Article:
Friday, 18 February 2011

Johann Hari is right: there's no place for bishops in a modern Parliament

It is depressing, if unsurprising, to learn (via Johann Hari) that under proposals currently being considered to reform the House of Lords, Anglican bishops will not be stripped of their anachronistic right to interfere in the democratic process. Rather, in a quintessentially British piece of "modernisation", their numbers will be augmented by assorted rabbis, imams, lamas and whatever Sikh or Hindu equivalent might be nominated. That's the way we do things in Britain, I'm afraid. Abuses and anomalies are rarely swept away; rather those currently outside the system are co-opted, their acquiescence bought off with sweeties and baubles; the circle of elite patronage is subtly extended, and this is made to look like radical change.

This is not just cynical, it is profoundly dangerous. It is, after all, how the fairly innocuous, historic provision of church primary schools (most of which - and I attended one - were secular in character if not in name) has been turned into an ever-expanding and divisive sector of "faith schools" in which ever ethnico-religious community must have its centre of ghettoised instruction funded by the state.

Extending the religious complexion of the Bench of Bishops - perhaps increasing their numbers, probably boosting their "legitimacy" and thus power - may seem like a gesture towards pluralism, an advance in "diversity" and therefore a progressive move. But an abuse does not cease to be an abuse purely because more people are benefiting from it. Rather it becomes a more entrenched and insidious abuse. In this case, the proposal diverts attention away from the true question - what are the bishops still doing there? - towards a false debate about which religious leaders ought to be represented in Parliament.

The existence of bishops in the House of Lords may or may not be pernicious in itself. Hari argues that it is, pointing to "theocratic" attempts to stymie reform on such matters as assisted suicide and gay rights. Others would hold the instinctive liberalism of most establishment Anglican leaders against them. (Recently, the bishops surreally intervened in support of the Yes campaign for AV, as if the electoral system were somehow their business. And if the Church of England be a bastion of hardline religiosity, what does Hari think will happen when the imams show up?) But whether they be left-wing or right-wing, progressive or reactionary, Protestant or Catholic, the main objection is surely that, in this day and age, they should be there at all.

They have no mandate, after all, except the mandate of history. Hari is wrong to blame Henry VIII for their presence; it is thanks to him that they are Anglicans, not that they are there. And it is a bit silly of him to compare our set-up with that of revolutionary Iran. The ayatollahs' power is recent and real; it reflects the nature of the modern Iranian state, which is dominated by a military-theocratic complex. If they were sidelined the regime they serve and embody would be at an end. The bishops in the House of Lords are there because in the Middle Ages, when the concept of Parliament was born, the Church - along with the aristocracy and the feudal knights and merchants represented in the Commons - was one of the major powers in the land. It would have been absurd for an Edward III to have summoned a Parliament without bishops as it is absurd for Elizabeth II to summon a Parliament which contains them.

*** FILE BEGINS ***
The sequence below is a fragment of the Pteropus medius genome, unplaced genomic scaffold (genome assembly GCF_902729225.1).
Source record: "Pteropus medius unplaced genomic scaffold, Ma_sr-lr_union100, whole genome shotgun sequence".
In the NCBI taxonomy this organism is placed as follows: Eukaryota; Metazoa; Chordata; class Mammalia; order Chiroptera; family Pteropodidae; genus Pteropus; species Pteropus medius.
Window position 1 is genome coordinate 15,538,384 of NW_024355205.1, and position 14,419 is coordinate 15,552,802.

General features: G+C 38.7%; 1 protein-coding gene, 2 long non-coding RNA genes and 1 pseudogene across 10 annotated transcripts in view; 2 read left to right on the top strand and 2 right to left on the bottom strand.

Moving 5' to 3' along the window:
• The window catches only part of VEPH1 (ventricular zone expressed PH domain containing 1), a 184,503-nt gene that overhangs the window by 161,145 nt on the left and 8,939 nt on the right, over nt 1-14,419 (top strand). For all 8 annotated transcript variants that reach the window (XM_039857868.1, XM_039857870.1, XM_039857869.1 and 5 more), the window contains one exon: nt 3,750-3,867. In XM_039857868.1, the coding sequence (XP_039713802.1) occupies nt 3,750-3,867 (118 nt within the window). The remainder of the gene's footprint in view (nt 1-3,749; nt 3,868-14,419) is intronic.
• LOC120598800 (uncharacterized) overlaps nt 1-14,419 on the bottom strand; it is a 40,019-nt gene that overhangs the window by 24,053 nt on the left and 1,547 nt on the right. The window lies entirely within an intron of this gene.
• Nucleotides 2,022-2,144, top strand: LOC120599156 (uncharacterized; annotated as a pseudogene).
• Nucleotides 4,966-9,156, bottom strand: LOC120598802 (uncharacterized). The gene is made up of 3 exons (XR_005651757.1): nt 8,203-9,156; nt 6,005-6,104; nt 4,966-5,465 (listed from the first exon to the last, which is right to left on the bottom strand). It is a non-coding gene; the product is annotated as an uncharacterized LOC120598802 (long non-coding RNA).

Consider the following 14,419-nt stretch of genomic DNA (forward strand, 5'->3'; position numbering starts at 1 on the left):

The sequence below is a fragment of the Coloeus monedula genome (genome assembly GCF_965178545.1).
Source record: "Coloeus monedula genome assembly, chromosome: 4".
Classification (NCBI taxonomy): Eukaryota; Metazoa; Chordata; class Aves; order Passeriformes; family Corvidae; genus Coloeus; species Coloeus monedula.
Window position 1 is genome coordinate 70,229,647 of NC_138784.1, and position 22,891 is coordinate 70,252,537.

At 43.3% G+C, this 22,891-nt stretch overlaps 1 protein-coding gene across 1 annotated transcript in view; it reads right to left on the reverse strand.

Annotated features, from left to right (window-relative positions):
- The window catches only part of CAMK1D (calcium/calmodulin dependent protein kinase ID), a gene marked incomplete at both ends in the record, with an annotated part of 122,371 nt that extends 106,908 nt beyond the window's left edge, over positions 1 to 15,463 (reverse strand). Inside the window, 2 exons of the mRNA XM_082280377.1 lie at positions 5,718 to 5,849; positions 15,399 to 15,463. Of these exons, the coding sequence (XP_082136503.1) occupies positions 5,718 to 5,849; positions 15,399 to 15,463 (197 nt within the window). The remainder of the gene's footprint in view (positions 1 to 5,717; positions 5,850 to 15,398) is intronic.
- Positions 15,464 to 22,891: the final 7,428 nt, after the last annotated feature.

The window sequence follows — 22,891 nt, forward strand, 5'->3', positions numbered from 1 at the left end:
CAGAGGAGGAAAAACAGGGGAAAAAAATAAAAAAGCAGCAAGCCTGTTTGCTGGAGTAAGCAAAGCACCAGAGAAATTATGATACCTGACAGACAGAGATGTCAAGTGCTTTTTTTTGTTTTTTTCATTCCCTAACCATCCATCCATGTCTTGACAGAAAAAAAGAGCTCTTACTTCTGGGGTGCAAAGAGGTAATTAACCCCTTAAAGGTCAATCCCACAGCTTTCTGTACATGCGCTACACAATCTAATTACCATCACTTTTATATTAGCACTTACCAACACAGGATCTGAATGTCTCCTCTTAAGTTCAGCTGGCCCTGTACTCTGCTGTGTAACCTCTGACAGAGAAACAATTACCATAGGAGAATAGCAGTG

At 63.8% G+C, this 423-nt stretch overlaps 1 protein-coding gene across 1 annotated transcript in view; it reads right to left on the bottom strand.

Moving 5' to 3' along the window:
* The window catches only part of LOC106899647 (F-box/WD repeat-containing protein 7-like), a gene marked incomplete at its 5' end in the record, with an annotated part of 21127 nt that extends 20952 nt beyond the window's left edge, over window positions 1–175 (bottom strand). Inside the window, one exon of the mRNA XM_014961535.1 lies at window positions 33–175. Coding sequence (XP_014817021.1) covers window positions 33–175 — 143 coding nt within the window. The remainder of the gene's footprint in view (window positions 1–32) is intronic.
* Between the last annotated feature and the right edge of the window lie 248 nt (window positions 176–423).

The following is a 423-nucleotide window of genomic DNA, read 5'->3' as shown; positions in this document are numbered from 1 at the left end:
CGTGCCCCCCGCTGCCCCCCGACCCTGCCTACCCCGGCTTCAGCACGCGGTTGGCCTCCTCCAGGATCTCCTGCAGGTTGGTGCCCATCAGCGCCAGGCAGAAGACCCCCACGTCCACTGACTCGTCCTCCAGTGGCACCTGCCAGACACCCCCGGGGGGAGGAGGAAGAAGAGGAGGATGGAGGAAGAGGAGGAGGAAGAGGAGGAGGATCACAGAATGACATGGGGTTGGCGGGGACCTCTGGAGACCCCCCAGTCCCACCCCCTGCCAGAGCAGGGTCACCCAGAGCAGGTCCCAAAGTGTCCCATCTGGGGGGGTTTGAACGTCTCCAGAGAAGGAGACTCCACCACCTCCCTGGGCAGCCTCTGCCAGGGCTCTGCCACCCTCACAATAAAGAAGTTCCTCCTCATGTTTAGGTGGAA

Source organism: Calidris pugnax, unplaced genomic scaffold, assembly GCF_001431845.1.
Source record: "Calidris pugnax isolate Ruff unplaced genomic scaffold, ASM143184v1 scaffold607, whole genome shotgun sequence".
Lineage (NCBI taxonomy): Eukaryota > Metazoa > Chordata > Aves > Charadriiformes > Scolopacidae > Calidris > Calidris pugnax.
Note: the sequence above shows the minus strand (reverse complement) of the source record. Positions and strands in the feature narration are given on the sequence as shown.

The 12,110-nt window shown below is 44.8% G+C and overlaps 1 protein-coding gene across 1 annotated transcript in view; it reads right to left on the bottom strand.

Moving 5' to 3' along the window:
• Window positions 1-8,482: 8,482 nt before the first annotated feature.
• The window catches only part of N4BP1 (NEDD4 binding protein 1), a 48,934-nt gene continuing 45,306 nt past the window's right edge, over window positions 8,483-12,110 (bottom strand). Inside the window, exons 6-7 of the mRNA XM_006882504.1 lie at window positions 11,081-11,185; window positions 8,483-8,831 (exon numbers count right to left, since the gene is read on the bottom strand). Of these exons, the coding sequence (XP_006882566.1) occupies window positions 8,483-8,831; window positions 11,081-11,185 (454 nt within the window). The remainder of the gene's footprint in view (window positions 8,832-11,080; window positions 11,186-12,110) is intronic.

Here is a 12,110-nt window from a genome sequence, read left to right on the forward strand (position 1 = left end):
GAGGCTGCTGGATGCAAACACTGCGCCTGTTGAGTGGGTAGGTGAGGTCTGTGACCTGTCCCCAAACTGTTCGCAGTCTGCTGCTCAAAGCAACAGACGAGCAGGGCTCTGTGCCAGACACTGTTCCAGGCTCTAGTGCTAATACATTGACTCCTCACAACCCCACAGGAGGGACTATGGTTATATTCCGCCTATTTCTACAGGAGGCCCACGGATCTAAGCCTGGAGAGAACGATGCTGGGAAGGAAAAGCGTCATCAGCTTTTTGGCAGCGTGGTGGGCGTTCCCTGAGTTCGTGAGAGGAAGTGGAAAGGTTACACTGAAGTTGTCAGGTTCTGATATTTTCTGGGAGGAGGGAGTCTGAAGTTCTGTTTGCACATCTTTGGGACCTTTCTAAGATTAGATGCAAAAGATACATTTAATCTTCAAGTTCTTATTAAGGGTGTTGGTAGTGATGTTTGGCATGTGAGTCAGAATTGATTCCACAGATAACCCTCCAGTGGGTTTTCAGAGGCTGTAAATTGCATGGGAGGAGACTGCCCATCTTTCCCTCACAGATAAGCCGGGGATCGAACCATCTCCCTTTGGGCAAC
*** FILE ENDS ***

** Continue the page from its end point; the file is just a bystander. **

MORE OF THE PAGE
Along with the hereditary peers, the Lords Spiritual were a living historical relic, tolerable only so long as no-one paid them much attention. But the hereditary peers are gone. Their banishment - and the radical transformation of the lord chancellorship, another quaint survival - marked the death-knell of constitutional complacency. Henceforth, appeals to tradition, to the slow accretions and wisdom of history, to the advisability of not tampering with what has worked in the past, do not pass muster. Every institution, every consitutional rule, must now justify itself in the light of contemporary belief in rationality, accountability, democratic principle and transparency. Perhaps this is a shame. In my moments of palaeo-conservatism I think it probably is. But we are where we are. And in a modern secular state reserving Parliamentary seats for unelected representatives of religious opinion is insupportable.

This is why any extension of the religious representation in the second chamber would be profoundly regressive - far more so even than leaving the 26 Anglican prelates untouched. The latter course would be at least negligent. What is apparently being proposed is a deliberate insertion of a theocratic element into a 21st century constitutional settlement. Our leaders - Hari singles out the avowedly atheist Nick Clegg for censure here - would be saying, in effect, that having looked into the matter, queried whether a modern West European legislature should give ex-officio seats to priests and mullahs, they have decided that indeed it should. And have thought themselves liberal and progressive for reaching such a conclusion.

What a very strange country this is.